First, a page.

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COVID-19 impacts elementary students reading abilities in Michigan

Posted at 1:34 PM, Mar 06, 2022
and last updated 2022-03-07 06:24:49-05

(WXYZ) — Students across the county are still suffering from the pandemic learning loss.

Here in Michigan, kids in early grades are impacted the most in important subjects such as reading.

According to the Michigan Department of Education, over half of third-grade students failed the state’s annual literacy exam. A report from McKinsey & Company found that students are an average of four months behind in reading.

This is significant evidence to consider in light of Gov. Gretchen Whitmer’s recent budget proposal, which includes a heavy focus on increased spending in education to recover from the COVID-19 pandemic.

"52% of third-graders in 2021 were actually classified as reading deficient at some point in first, second, or third grade," said Michigan State University Director of EPIC and Professor Katharine Strunk.

These are students in our neighborhood struggling with literacy far below grade level, and Strunck says the pandemic has caused the disruption.

"We think about 2 hours less of literacy instruction per week, which is about 80 hours less a year, and that was even lower in districts that were fully remote in the 2021 school year," said Strunk.

With teachers being allocated less time for literacy skills, remote students have had fewer learning opportunities for reading during the last school year... resulting in widening the education gap further.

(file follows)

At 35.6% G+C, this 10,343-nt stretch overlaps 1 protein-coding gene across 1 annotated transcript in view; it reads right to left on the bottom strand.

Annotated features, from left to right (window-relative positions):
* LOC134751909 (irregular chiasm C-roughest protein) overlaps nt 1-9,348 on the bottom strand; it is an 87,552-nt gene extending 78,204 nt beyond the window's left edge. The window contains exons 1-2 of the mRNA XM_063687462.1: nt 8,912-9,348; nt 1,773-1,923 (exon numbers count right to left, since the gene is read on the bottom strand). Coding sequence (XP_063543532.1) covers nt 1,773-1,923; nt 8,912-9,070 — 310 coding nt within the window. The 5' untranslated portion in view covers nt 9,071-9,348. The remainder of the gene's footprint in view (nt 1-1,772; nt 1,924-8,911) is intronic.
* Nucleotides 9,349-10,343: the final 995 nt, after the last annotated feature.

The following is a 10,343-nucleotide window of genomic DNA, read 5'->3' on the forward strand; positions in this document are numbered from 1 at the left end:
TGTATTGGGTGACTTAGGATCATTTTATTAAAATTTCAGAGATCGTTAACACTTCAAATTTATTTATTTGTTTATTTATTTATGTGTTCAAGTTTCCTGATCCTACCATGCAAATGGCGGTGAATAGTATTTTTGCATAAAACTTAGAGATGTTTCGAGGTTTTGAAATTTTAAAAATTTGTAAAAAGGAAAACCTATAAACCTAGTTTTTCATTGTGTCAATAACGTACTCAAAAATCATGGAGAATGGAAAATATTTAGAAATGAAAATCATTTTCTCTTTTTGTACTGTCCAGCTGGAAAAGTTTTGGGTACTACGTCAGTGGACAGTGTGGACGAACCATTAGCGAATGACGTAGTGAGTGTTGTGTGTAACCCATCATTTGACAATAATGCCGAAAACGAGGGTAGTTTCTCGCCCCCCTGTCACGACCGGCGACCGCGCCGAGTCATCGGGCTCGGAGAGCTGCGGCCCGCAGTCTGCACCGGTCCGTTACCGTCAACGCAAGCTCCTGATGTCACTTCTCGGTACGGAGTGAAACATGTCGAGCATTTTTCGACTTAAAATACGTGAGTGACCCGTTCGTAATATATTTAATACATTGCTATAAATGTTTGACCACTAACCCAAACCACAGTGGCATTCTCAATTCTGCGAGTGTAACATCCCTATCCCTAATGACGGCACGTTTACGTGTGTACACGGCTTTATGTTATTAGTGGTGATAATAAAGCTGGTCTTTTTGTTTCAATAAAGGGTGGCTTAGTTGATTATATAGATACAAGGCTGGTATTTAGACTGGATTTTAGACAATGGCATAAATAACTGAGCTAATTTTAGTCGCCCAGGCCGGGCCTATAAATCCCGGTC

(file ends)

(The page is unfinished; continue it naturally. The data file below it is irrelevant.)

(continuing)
Strunk says, "It's always the case in Michigan, that African American and Latino students are scoring far below white students and Asian students tend to score a little above white students."

Sara Rich, the CEO of Just Right Reader, says children with weak reading and writing skills will struggle to keep up.

"We don’t want kids to do that because their confidence is low, they know they are catching up, and they never get ahead then," said Rich.

Making matters worse, Michigan’s Educational Progress test, M-STEP, was canceled in spring 2020 due to COVID-19, and when the test resumed in spring 2021, 5% of tested students were flagged for retention.

"Alarming part of all this is that students of color and low-income students were much more likely to be flagged for retention, and they were also more likely to be retained in the end," said Strunk.

As for the solution, Rich believes, moving forward, personalizing a child’s learning journey is key.

"We believe in giving kids decodables because decodables figure out your phonics gaps, and it hit where it needs to, and kids really progress faster when they figure out their phonics gap," said Rich.

Parents can also play their part by doing more literacy-based activities with their kids, like reading a book or simple things like making a shopping list with them.

"If they are sounding out words, sound out the first word on that grocery list. If they are putting words together, have them write," said Rich.

Rich says the best way to help your child is to connect with them. Ask them about their favorite subject or let them even point out words they don’t understand or need help pronouncing. All proactive steps will go a long way in building a solid foundation for your kid.